Reviving Failed Classifiers with Random Forests

Reviving Failed Classifiers with Random Forests

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Emaad Manzoor

May 17, 2013
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  1. 2.

    Derived From Antonio Criminisi, Jamie Shotton, and Ender Konukoglu, Decision

    Forests: A Unified Framework for Classification, Regression, Density Estimation, Manifold Learning and Semi-Supervised Learning, Foundations and Trends in Computer Graphics and Vision, 2012.
  2. 3.

    Why Random Forests? Very good empirical performance Fast to test

    and train on large data Can deal with a huge number of features Naturally multi-class Noise-resistant, generalizes well Non-parametric Easy to use, just two hyperparameters
  3. 4.

    Why Random Forests? XBOX Kinect Fast body-part recognition Kaggle Malicious

    URL Classification 1 million features 1 million unlabeled samples 50,000 labeled samples Kaggle Air Quality Prediction Kaggle Travel Time Prediction …
  4. 9.

    What are Decision Trees? Gender Car Owner? Travel Cost /

    Km Income Level Transportation Mode M 0 Cheap Low Bus M 1 Cheap Medium Bus F 1 Cheap Medium Train F 0 Cheap Low Bus M 1 Cheap Medium Bus M 0 Standard Medium Train F 1 Standard Medium Train F 1 Expensive High Car M 2 Expensive Medium Car F 2 Expensive High Car
  5. 10.

    What are Decision Trees? Travel Cost/Km Car Gender Bus Train

    Car Ownership Bus Train Standard Female
  6. 11.

    What are Decision Trees? Gender Car Owner? Travel Cost /

    Km Income Level Transportation Mode M 1 Standard High ? M 0 Cheap Medium ? F 1 Cheap High ?
  7. 12.

    What are Decision Trees? Travel Cost/Km Car Gender Bus Train

    Car Ownership Bus Train Standard Female
  8. 13.

    What are Decision Trees? Gender Car Owner? Travel Cost /

    Km Income Level Transportation Mode M 1 Standard High Train M 0 Cheap Medium Bus F 1 Cheap High Train
  9. 14.

    Measuring Node Impurity GiniIndex =1− p j 2 j ∑

    Entropy = − p j log 2 (p j ) j ∑
  10. 15.

    Measuring Node Impurity P(Bus) = 4 10 P(Train) = 3

    10 P(Car) = 3 10 Transportation Mode Bus Bus Train Bus Bus Train Train Car Car Car Entropy = − p j log 2 (p j ) j ∑ ⇒ − 4 10 log 2 ( 4 10 ) + 3 10 log 2 ( 3 10 ) + 3 10 log 2 ( 3 10 ) $ % & & & & & & & & & & ' ( ) ) ) ) ) ) ) ) ) ) ⇒1.571
  11. 16.

    Measuring Node Impurity P(Bus) = 4 10 P(Train) = 3

    10 P(Car) = 3 10 Transportation Mode Bus Bus Train Bus Bus Train Train Car Car Car GiniIndex =1− p j 2 j ∑ ⇒1− 16 100 + 9 100 + 9 100 $ % & ' ( ) ⇒ 0.660
  12. 19.

    How do we split? Travel Cost / Km Transportation Mode

    Cheap Bus Cheap Bus Cheap Train Cheap Bus Cheap Bus Standard Train Standard Train Expensive Car Expensive Car Expensive Car Cheap Bus Cheap Bus Cheap Train Cheap Bus Cheap Bus Standard Train Standard Train Expensive Car Expensive Car Expensive Car Entropy = 0.722 GiniIndex = 0.320 Entropy = 0.0 GiniIndex = 0.0 Entropy = 0.0 GiniIndex = 0.0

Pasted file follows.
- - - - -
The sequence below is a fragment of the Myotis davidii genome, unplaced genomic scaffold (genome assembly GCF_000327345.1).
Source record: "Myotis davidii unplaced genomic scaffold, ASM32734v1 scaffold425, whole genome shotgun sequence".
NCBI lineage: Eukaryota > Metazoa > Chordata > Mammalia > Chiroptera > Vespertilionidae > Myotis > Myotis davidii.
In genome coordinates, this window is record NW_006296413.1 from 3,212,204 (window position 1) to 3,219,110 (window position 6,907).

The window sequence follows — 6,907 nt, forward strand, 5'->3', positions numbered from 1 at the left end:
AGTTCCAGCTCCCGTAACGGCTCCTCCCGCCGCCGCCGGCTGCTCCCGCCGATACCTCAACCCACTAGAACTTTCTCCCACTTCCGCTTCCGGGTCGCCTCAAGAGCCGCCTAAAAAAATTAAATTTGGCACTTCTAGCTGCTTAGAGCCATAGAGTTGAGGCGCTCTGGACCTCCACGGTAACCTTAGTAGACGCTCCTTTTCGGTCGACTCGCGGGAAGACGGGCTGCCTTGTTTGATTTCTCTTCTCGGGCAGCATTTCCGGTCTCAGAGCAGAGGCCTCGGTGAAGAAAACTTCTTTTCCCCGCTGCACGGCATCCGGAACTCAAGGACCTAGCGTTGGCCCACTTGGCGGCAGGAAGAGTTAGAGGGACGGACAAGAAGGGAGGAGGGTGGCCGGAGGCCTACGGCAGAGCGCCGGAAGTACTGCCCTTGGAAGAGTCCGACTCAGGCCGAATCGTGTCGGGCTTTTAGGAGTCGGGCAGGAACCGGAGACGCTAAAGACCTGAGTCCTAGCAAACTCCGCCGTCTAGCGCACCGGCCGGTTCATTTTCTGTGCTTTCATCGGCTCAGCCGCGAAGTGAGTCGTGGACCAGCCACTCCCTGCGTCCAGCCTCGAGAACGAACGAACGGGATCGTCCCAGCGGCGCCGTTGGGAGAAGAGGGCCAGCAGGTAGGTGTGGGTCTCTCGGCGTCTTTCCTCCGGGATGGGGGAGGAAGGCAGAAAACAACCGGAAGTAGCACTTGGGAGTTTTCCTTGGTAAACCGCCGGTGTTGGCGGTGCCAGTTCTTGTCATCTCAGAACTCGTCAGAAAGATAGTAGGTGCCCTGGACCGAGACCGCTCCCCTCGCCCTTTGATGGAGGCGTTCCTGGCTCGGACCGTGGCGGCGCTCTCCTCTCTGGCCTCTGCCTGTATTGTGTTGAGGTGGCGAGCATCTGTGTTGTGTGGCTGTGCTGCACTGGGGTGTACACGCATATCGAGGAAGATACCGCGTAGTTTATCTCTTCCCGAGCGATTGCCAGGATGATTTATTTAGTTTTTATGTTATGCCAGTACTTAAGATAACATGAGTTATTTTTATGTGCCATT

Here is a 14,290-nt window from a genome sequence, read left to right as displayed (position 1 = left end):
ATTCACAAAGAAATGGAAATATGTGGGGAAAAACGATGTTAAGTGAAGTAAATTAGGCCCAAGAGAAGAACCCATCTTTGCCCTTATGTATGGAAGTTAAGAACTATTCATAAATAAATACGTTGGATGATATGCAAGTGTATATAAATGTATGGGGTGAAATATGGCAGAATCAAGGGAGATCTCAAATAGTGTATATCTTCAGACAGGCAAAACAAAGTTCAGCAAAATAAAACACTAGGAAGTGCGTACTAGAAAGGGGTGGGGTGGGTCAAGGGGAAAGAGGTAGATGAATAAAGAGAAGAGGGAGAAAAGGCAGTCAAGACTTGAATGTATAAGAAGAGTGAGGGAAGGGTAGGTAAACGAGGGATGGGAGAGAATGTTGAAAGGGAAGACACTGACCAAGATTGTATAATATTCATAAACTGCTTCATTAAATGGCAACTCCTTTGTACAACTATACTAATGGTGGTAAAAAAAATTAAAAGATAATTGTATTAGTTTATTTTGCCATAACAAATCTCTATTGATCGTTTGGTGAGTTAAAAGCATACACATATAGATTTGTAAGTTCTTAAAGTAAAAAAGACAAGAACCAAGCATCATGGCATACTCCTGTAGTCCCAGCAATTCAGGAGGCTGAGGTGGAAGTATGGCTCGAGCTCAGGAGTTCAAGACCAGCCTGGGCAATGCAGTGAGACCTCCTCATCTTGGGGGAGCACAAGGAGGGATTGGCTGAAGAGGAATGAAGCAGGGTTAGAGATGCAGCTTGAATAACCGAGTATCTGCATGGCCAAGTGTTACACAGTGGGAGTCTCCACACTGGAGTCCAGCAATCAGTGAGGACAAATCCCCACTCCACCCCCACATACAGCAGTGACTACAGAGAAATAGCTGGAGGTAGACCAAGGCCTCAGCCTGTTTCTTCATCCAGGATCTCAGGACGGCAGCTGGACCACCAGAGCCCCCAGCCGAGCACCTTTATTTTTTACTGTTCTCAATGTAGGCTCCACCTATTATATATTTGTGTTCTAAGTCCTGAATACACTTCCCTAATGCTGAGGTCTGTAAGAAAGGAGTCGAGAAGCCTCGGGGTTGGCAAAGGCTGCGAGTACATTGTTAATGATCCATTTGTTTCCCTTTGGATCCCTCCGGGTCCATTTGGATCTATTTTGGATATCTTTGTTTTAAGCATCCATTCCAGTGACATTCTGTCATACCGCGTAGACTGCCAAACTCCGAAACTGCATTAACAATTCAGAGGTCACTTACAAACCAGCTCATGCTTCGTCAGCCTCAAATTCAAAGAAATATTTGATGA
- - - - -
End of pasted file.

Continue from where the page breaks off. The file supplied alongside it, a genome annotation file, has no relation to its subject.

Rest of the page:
13. 21.

    How do we split? InfoGain =1.571−( 5 10 *0.722 +

    2 10 *0 + 3 10 *0) =1.210 Bus Bus Train Bus Bus Train Train Car Car Car Cheap Bus Cheap Bus Cheap Train Cheap Bus Cheap Bus Standard Train Standard Train Expensive Car Expensive Car Expensive Car Entropy = 0.722 GiniIndex = 0.320 Entropy = 0.0 GiniIndex = 0.0 Entropy = 0.0 GiniIndex = 0.0 Entropy =1.571 GiniIndex = 0.660
  14. 22.

    How do we train? Greedy: At each node, split on

    the feature giving the maximum information gain
  15. 23.

    How do we train? Gain Measure Car Ownership Gender Travel

    Cost / KM Income Level Entropy 0.534 0.125 1.210 0.695 Gini Index 0.207 0.060 0.500 0.293
  16. 24.

    How do we train? M 0 Cheap Low Bus M

    1 Cheap Medium Bus F 1 Cheap Medium Train F 0 Cheap Low Bus M 1 Cheap Medium Bus M 0 Standard Medium Train F 1 Standard Medium Train Gender Car Owner? Travel Cost / Km Income Level Transportation Mode F 1 Expensive High Car M 2 Expensive Medium Car F 2 Expensive High Car
  17. 26.

    How do we train? Second Iteration Since expensive and standard

    travel costs have lead to pure classes, we don’t need these data instances any longer.
  18. 27.

    How do we train? Travel Cost/Km Car Train Standard Gender

    Car Owner? Travel Cost / Km Income Level Transportation Mode M 0 Cheap Low Bus M 1 Cheap Medium Bus F 1 Cheap Medium Train F 0 Cheap Low Bus M 1 Cheap Medium Bus
  19. 28.

    How do we train? Travel Cost/Km Car Gender Bus Train

    Further training Standard Female
  20. 29.

    How do we train? Travel Cost/Km Car Gender Bus Train

    Car Ownership Bus Train Standard Female
  21. 30.

    What are the issues? Greedy approach tends to overfit; some

    sort of regularization is required by pruning tree depth.
  22. 31.

    What are the issues? Low bias, extremely high variance; perturbing

    your training data even a little results in a completely different tree.
  23. 35.

    Random Forests High performance without parameter tuning Can be used

    for classification, regression & clustering. Just two parameters, but performance is not very sensitive to them, and the rules of thumb work very well. Built-in measure of generalization error (Out-Of-Bag Error). Fast in training and prediction, embarrassingly parallel. Intrinsically multi-class.
  24. 36.
  25. 38.

    What is bagging? Construct multiple bootstrap training sets by sampling

    with replacement. Reduces the variance of the ensemble. Gives us a smooth decision bounday.
  26. 39.

    What are random splits? Pick a random subset of the

    features at each node, and a random subset of thresholds.
  27. 44.

    How random? How many features and thresholds to try? One:

    extremely random Few: Fast training, may underfit, may go too deep Many: Slower training, may overfit
  28. 45.

    How random? When do you stop growing a tree? Maximum

    depth Minimum entropy gain Delta class distribution Pruning
  29. 47.